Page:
A joint report titled Fumes Across the Fence-Line from the Clean Air Task Force (CATF) and the National Association for the Advancement of Colored People (NAACP) is considered the first to quantify the elevated health risk that millions of African Americans are facing due to pollution from oil and gas facilities.
Here are a few key findings, among many others:
1. More than 1 million African Americans live within a half mile of existing natural gas facilities and the number is growing every year.
2. As a result, many African American communities face an elevated risk of cancer due to toxic air emissions from natural gas development. Over 1 million African Americans live in counties that face a cancer risk above EPA's level of concern from toxics emitted by natural gas facilities.
3. The air in many African American communities violates air quality standards for ozone smog. Rates of asthma are relatively high in African American communities and, as a result of ozone increases due to natural gas emissions during the summer ozone seasons, African American children are burdened by 138,000 asthma attacks and 101,000 lost school days each year.
4. More than 6.7 million African Americans live in the 91 counties with oil refineries.
The most vulnerable against the most powerful
Environmental justice leaders have long believed that the areas surrounding low-income communities are often considered the highest-value locations for oil and gas industries to set up particular operations.
This is especially true in low-income communities of color, where generations of ongoing systemic oppression stifles community development and can lead to what is referred to as environmental racism—socially marginalized racial minority communities being disproportionately impacted by environmental toxins and pollutants.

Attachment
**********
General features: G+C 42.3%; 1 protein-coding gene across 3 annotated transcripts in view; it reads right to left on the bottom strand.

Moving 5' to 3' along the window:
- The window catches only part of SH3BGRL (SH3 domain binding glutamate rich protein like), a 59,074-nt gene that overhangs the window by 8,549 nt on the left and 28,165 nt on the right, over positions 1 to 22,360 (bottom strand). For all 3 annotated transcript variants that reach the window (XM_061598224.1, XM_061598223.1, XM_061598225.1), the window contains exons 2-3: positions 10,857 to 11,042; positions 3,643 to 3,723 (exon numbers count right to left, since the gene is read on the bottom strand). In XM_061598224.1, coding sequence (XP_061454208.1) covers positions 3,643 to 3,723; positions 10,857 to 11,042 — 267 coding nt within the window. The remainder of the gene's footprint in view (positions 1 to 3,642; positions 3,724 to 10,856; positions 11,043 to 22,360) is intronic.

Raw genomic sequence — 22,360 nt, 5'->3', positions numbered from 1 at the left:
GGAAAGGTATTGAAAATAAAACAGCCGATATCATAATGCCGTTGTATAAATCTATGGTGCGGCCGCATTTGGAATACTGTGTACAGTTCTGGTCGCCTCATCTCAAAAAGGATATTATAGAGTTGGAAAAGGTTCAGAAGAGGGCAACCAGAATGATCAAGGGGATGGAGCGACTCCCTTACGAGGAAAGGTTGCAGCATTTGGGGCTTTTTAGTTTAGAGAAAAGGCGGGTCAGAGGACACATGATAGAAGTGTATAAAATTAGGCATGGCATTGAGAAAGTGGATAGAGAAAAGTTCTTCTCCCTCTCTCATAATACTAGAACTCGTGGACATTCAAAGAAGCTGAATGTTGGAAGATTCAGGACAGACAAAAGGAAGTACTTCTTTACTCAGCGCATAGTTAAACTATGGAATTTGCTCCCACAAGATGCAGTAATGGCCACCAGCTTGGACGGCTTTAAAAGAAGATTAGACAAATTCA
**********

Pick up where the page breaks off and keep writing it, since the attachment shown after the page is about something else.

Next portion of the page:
As the report’s authors state, “the racial disparities among communities impacted by environmental pollution in the United States are stark.”
“African Americans are exposed to 38 percent more polluted air than Caucasian Americans, and they are 75 percent more likely to live in fence-line communities than the average American. Fence-line communities are communities that are next to a company, industrial, or service facility and are directly affected in some way by the facility’s operation (e.g. noise, odor, traffic, and chemical emissions).”
The report’s authors highlight the need for four particular strategies to all work in unison in order to address the immense challenges faced by these fence-line African American communities:
1. We must all learn about the oil and gas facilities that are located in our communities, and advocate for their decommissioning or removal (go to www.oilandgasthreatmap.com to learn more about the oil and gas facilities that are located in your community).
2. We must support technology that cuts air pollution. Many proven, low-cost technologies and practices are available to reduce methane pollution and the toxic chemicals released along with it.
3. We must urge national leaders to address the pollution from the oil and gas sector. Defending the methane pollution safeguards finalized during the Obama administration and pushing for additional protections against pollution from the oil and gas industry will help improve the health of many African American communities while also addressing global climate change.
4. We must urge our states to reduce oil and gas air pollution. Several states have stepped up to work on cleaning up the existing infrastructure within their borders, including California, Colorado, and Wyoming, and the report’s authors are calling on additional states to follow their lead and protect the health of communities (visit www.methanefacts.org to learn more and connect with organizations involved in the campaign).
Cameron Conaway is a recipient of the Daniel Pearl Investigative Journalism Fellowship. He’s the Director of Content at Reflektion.